On May 13, 2002, President Bush signed the 2002 U.S. Farm Bill, which the legislation calls The Farm Security and Rural Investment Act of 2002. The new law replaces the 1996 Farm Bill and will have a duration of six years. It is divided into ten titles (Table 1 ). The total cost during the six years is estimated at more than $27 billion. The law covers almost 20 commodities under Title I, with sugar as one of them.
General Features of the Sugar Program
The essential features of the Sugar Program were not changed by the new legislation. In general, the program consists of a loan rate, which is the legislated price per pound at which processors can obtain financing from the government by committing raw cane sugar as collateral. The price is maintained through a process of import quotas intended to balance supply and demand. After the 1996 legislation, loans became recourse and nonrecourse. Loans are recourse when the Tariff Rate Quota (TRQ: a two-tiered tariff scheme implemented by the United States on October 1, 1990, to satisfy GATTs ruling on U.S. quotas) on sugar imports is at 1.5 million tons or below. When the TRQ exceeds 1.5 million tons loans become nonrecourse. (A recourse loan means that the U.S. Department of Agriculture can demand repayment of the loan at maturity, regardless of the price of sugar. In contrast, nonrecourse loans require that the government accepts the sugar when the loan matures in lieu of loan repayment in cash, at the option of the processor.) Through the years, there have been variations in these general features of the program. It has also included or eliminated regulations concerning the no-cost provision, marketing controls, market stabilization price, re-export program, payment of a service fee, etc. This document provides a detailed comparison of the provisions in the1996 and 2002 farm bills and a brief summary of the changes made to the sugar loan program.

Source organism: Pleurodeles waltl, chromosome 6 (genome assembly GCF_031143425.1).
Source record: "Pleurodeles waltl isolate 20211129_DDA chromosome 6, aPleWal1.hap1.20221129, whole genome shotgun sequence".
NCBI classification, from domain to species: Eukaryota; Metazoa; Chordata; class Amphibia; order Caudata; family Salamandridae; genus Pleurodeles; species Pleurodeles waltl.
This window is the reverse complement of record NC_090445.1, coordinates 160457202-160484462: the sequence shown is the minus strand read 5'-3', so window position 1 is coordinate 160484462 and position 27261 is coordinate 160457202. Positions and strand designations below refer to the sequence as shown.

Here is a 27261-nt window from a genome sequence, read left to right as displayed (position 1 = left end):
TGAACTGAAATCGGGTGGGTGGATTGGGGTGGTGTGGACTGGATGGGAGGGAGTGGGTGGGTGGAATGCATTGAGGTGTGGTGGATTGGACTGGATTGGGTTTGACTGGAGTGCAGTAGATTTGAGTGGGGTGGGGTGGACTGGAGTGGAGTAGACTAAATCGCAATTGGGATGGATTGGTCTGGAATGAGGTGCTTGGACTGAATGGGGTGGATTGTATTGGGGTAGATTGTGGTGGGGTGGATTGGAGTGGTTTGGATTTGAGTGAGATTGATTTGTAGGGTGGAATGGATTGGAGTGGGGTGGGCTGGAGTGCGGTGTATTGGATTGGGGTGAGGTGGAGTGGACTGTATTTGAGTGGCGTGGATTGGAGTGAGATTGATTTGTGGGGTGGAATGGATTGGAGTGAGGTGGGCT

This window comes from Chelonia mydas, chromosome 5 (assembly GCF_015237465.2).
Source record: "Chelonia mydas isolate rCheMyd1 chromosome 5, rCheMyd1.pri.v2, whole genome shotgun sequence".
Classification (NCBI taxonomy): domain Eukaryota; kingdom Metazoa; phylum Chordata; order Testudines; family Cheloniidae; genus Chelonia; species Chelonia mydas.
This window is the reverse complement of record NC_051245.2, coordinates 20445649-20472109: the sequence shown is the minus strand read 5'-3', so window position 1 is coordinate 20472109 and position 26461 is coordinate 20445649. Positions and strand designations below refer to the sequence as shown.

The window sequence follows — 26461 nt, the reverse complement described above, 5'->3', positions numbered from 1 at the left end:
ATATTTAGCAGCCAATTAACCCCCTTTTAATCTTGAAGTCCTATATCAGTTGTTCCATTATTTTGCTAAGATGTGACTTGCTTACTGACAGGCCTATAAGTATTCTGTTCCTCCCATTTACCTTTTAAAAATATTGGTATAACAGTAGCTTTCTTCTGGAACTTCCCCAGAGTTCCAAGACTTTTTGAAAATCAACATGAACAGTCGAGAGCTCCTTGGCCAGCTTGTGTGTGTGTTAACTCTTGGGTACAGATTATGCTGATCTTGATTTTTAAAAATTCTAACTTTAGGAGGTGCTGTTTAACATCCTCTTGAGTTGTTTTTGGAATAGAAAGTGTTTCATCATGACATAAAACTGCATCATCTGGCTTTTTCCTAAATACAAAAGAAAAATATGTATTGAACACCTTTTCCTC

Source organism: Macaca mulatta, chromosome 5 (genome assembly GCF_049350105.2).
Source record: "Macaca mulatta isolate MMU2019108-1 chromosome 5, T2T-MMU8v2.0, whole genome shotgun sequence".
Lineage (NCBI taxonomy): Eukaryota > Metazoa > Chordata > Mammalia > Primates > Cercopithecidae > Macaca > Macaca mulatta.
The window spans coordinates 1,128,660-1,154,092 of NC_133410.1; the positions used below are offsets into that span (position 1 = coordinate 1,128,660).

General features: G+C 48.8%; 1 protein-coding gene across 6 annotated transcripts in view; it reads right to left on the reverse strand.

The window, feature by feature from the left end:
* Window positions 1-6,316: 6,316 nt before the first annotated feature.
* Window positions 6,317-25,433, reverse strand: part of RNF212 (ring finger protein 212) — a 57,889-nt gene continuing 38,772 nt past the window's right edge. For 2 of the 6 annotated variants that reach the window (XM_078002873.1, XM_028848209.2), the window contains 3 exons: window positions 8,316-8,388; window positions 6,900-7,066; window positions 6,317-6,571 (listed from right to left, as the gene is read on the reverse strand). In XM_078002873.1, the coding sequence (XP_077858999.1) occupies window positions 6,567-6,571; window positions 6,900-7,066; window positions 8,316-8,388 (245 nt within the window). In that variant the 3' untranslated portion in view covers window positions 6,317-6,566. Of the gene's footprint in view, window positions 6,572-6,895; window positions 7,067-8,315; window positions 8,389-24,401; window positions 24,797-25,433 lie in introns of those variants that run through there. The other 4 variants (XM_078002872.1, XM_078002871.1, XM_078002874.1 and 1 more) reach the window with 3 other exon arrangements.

Main Changes in the 2002 Legislation
Very briefly, the changes in the Sugar Program of the 2002 Farm Bill are as follows:
Terminates marketing assessments.
Makes in-process sugars eligible for loans.
Re-institutes the “no-cost” provision.
Grants the USDA’s Commodity Credit Corporation (CCC) authority to establish a pre-plant, payment-in-kind program for sugar beet and sugarcane processors.
Excludes sugar loan recipients from the requirement of paying an interest rate that is one percentage point above the CCC’s cost of borrowing.
Caps the minimum payment requirement for sugar beet growers.
Eliminates the forfeiture penalty.